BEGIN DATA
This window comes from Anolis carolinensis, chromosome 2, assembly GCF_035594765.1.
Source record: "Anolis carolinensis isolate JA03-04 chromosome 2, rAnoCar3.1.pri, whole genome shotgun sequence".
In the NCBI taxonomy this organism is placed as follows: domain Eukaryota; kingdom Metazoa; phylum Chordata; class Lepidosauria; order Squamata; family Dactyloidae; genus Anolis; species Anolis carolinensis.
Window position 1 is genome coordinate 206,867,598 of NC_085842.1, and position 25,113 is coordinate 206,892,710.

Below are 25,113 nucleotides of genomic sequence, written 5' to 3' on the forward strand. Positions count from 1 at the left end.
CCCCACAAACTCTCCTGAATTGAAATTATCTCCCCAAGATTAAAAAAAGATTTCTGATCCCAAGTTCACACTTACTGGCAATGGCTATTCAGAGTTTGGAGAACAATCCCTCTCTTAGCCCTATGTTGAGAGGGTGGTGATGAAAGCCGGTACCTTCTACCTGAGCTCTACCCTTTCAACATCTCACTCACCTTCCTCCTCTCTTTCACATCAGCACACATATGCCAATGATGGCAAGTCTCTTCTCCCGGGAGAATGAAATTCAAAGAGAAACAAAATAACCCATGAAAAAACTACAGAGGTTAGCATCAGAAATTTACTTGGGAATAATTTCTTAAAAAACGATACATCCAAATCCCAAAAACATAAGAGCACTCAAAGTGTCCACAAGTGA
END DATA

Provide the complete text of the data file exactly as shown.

This window comes from Anolis carolinensis, chromosome 2, assembly GCF_035594765.1.
Source record: "Anolis carolinensis isolate JA03-04 chromosome 2, rAnoCar3.1.pri, whole genome shotgun sequence".
In the NCBI taxonomy this organism is placed as follows: domain Eukaryota; kingdom Metazoa; phylum Chordata; class Lepidosauria; order Squamata; family Dactyloidae; genus Anolis; species Anolis carolinensis.
Window position 1 is genome coordinate 206,867,598 of NC_085842.1, and position 25,113 is coordinate 206,892,710.

Below are 25,113 nucleotides of genomic sequence, written 5' to 3' on the forward strand. Positions count from 1 at the left end.
CCCCACAAACTCTCCTGAATTGAAATTATCTCCCCAAGATTAAAAAAAGATTTCTGATCCCAAGTTCACACTTACTGGCAATGGCTATTCAGAGTTTGGAGAACAATCCCTCTCTTAGCCCTATGTTGAGAGGGTGGTGATGAAAGCCGGTACCTTCTACCTGAGCTCTACCCTTTCAACATCTCACTCACCTTCCTCCTCTCTTTCACATCAGCACACATATGCCAATGATGGCAAGTCTCTTCTCCCGGGAGAATGAAATTCAAAGAGAAACAAAATAACCCATGAAAAAACTACAGAGGTTAGCATCAGAAATTTACTTGGGAATAATTTCTTAAAAAACGATACATCCAAATCCCAAAAACATAAGAGCACTCAAAGTGTCCACAAGTGA